verb (used with object), mo·sa·icked, mo·sa·ick·ing.
Origin of mosaic
Origin of Mosaic
Examples from the Web for mosaic
Contemporary Examples of mosaic
The Lennon Wall in Admiralty is a mosaic of Post-It notes, each square a scribbled wish.The Monuments Men of Occupy Hong Kong
December 4, 2014
The mosaic too looks to her eyes more like a work of the 1st than the 4th century B.C.Amphipolis Tomb Yields Amazing Finds But Mysteries Linger
October 17, 2014
The result is a mosaic of spectra, covering up to 60 different regions.SAMI Is Like Google Earth for the Universe
Matthew R. Francis
July 27, 2014
This is what has created the mosaic of plots that we know today, and that was pretty much already in place a thousand years ago.The Next UNESCO World Heritage Site: Burgundy’s Pinot Noir Country?
May 31, 2014
I compare it to laying a mosaic on my hands and knees, putting in each color very slowly.Armistead Maupin Bids Farewell to 'Tales'
February 2, 2014
Historical Examples of mosaic
The mosaic border to the frame is quite unique in its design.
Even the floors of some of his rooms are made in mosaic pictures.Buried Cities: Pompeii, Olympia, Mycenae
The Derbyshire marbles are quarried all about, and mosaic manufacture is carried on.England, Picturesque and Descriptive
In some of these churches the decorations are chiefly in mosaic, and are extremely striking.Architecture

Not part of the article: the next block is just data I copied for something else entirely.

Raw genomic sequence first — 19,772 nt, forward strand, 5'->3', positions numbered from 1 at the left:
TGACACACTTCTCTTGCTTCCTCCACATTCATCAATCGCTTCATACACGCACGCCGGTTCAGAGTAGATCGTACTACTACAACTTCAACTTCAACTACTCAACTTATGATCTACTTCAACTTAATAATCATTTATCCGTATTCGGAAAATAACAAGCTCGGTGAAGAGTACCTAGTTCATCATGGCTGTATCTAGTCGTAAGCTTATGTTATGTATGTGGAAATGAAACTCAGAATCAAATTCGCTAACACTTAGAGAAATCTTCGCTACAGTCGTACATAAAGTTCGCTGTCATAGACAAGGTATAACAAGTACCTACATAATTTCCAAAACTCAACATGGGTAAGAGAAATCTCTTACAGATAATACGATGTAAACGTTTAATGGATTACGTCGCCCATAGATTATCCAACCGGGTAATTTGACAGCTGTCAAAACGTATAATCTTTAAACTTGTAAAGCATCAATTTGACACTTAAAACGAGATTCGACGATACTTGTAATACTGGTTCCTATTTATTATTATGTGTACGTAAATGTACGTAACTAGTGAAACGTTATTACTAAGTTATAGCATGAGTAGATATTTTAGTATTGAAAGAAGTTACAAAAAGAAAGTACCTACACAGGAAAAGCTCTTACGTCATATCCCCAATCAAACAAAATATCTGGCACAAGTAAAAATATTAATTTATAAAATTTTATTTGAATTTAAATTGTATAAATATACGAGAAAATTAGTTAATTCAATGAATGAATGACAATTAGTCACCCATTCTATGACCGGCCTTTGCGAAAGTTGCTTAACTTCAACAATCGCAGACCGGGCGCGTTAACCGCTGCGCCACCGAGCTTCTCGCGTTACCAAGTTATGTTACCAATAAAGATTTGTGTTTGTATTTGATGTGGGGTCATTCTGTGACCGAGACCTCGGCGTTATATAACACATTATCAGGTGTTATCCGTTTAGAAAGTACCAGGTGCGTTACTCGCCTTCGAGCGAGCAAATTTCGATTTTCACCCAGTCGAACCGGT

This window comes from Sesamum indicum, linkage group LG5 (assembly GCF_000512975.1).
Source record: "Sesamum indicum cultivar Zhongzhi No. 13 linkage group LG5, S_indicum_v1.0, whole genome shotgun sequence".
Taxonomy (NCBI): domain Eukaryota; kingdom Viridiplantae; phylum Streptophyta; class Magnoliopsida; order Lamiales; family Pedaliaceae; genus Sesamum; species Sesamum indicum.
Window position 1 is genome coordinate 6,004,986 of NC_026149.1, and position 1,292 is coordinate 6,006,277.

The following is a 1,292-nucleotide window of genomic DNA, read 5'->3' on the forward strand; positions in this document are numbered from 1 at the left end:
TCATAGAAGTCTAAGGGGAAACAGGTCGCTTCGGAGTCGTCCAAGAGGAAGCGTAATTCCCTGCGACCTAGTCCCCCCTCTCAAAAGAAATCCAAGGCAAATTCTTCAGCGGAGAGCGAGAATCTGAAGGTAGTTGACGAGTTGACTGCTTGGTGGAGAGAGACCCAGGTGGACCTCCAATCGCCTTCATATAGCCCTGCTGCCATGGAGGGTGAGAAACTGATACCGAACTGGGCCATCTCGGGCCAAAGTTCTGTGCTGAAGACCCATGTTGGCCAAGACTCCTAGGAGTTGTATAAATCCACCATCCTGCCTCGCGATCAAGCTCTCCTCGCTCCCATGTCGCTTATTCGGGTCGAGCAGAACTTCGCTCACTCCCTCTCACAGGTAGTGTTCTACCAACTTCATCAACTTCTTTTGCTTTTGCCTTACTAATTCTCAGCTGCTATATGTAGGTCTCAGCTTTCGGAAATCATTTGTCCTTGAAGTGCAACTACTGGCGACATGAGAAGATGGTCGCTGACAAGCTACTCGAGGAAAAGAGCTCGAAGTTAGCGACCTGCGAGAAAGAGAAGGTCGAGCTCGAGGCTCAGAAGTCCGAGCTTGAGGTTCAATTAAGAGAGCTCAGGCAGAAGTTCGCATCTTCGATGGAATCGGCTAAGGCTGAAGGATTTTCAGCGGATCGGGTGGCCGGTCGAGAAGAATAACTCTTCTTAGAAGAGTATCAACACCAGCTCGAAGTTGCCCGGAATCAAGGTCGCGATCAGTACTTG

Thomas Roger Smith
Compositions so produced are to poetry what mosaic is to painting.
- a mottled yellowing that occurs in the leaves of plants affected with any of various virus diseases
- Also called: mosaic diseaseany of the diseases, such as tobacco mosaic, that produce this discoloration
Word Origin for mosaic
c.1400, from Old French mosaicq "mosaic work," from Italian mosaico, from Medieval Latin musaicum "mosaic work, work of the Muses," noun use of neuter of musaicus "of the Muses," from Latin Musa (see muse). Medieval mosaics were often dedicated to the Muses. The word formed in Medieval Latin as though from Greek, but the (late) Greek word for "mosaic work" was mouseion (Klein says this sense was borrowed from Latin). Figurative use is from 1640s. As an adjective in English from 1580s. Related: Mosaicist.
"pertaining to Moses," 1660s (earlier Mosaical, 1560s), from Modern Latin Mosaicus, from Moses.